Thursday, November 17, 2011

The Sword Maker

"Many traditional craftsmen respond to modern times when handing down his craft. But the essence of the tradition suffers in doing so."

A lovely video from ETSY via NOTCOT featuring one of Japan's last traditional sword makers.

Video after the jump >>>

Friday, November 4, 2011

Return to Polish

I had been blowing glass for several years before I became vaguely aware of idea of coldworking glass. In the MIT Glass Lab there was old ~12”-14” flat lap at the off the shop which I’m fairly certain began it’s life as a battered potter's wheel. The grit in the tray underneath the lap was fill with some grade of “mystery grit” that was filled with bits of glass and whatever else fell in within the last year. I had used the wheel to flatten tippy pieces and make them less-tippy. To remove any amount of material took forever and, at best, the finish looked as if I had dragged the glass behind my car. One day, my friend Nick showed up with a little glass piece that he had cut in half with a diamond saw and had polished the cut surfaces. My mind was blown for two reasons:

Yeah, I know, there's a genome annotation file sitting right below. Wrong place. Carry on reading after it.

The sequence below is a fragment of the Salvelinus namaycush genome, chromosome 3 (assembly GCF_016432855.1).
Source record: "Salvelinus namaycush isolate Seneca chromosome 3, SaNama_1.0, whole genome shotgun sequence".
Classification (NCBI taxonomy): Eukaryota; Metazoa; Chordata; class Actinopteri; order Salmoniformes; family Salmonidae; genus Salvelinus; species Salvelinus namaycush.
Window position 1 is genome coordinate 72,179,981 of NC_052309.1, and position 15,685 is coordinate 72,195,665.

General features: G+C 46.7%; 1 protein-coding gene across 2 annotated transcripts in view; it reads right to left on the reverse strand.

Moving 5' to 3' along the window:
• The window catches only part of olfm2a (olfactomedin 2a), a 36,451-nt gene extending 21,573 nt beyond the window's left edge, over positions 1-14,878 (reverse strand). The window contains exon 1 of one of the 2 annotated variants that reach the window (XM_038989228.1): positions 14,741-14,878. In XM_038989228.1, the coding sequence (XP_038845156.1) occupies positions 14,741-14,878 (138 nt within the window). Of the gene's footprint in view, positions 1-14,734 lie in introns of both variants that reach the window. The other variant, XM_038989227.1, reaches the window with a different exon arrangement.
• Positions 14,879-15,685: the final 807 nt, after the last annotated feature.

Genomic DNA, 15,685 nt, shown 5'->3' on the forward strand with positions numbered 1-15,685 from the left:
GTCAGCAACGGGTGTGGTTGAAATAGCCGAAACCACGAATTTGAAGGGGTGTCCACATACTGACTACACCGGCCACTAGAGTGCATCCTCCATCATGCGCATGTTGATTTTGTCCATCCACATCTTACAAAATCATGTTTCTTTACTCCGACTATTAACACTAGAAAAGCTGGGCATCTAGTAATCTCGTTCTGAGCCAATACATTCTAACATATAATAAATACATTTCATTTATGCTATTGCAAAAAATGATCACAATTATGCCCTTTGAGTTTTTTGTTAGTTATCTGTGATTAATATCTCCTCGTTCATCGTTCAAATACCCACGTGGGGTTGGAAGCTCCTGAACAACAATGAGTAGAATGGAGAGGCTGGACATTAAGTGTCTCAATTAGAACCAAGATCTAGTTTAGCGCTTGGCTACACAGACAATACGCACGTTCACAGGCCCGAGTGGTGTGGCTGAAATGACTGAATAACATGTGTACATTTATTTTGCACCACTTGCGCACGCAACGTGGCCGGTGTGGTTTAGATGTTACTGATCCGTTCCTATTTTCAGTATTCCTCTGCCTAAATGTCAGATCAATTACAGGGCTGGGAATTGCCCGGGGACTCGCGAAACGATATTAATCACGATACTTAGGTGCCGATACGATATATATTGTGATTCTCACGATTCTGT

1.    You can cut things in half
2.    You can make rough surfaces smooth and glassy again

This might seem like no big deal, but having never seen the process it all seemed like magic.  Last night, I was in the Cold Shop preparing a blank for next weeks demo for my coldworking class and I thought it might be interesting to go through the process of flattening and polishing a relatively large piece of glass.

Before I get into the how to, I should mention a bit about the process shaping and polishing. Polishing is a progression of actions from course, medium, to fine. This relates to the size of abrasive grits that move from larger particle sizes to smaller particle size, but also the nature of process, more specifically, the inversely proportional relationship of speed and control.